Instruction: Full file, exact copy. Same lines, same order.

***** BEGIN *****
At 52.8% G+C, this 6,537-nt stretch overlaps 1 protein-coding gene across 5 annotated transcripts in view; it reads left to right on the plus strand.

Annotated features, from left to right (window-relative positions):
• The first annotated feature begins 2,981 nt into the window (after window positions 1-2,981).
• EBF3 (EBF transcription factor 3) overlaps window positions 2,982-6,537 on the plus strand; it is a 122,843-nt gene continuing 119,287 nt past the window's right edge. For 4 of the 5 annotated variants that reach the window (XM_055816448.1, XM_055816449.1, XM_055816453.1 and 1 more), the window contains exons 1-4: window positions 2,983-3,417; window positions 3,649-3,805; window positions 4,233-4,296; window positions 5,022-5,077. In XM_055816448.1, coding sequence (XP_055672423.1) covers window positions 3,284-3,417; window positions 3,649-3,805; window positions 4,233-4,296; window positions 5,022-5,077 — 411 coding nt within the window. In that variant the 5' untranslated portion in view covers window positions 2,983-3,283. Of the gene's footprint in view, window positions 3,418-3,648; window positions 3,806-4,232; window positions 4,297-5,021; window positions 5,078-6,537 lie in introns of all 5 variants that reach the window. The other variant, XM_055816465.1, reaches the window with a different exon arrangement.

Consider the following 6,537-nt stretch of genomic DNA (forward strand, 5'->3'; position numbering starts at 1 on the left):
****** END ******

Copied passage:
At 52.8% G+C, this 6,537-nt stretch overlaps 1 protein-coding gene across 5 annotated transcripts in view; it reads left to right on the plus strand.

Annotated features, from left to right (window-relative positions):
• The first annotated feature begins 2,981 nt into the window (after window positions 1-2,981).
• EBF3 (EBF transcription factor 3) overlaps window positions 2,982-6,537 on the plus strand; it is a 122,843-nt gene continuing 119,287 nt past the window's right edge. For 4 of the 5 annotated variants that reach the window (XM_055816448.1, XM_055816449.1, XM_055816453.1 and 1 more), the window contains exons 1-4: window positions 2,983-3,417; window positions 3,649-3,805; window positions 4,233-4,296; window positions 5,022-5,077. In XM_055816448.1, coding sequence (XP_055672423.1) covers window positions 3,284-3,417; window positions 3,649-3,805; window positions 4,233-4,296; window positions 5,022-5,077 — 411 coding nt within the window. In that variant the 5' untranslated portion in view covers window positions 2,983-3,283. Of the gene's footprint in view, window positions 3,418-3,648; window positions 3,806-4,232; window positions 4,297-5,021; window positions 5,078-6,537 lie in introns of all 5 variants that reach the window. The other variant, XM_055816465.1, reaches the window with a different exon arrangement.

Consider the following 6,537-nt stretch of genomic DNA (forward strand, 5'->3'; position numbering starts at 1 on the left):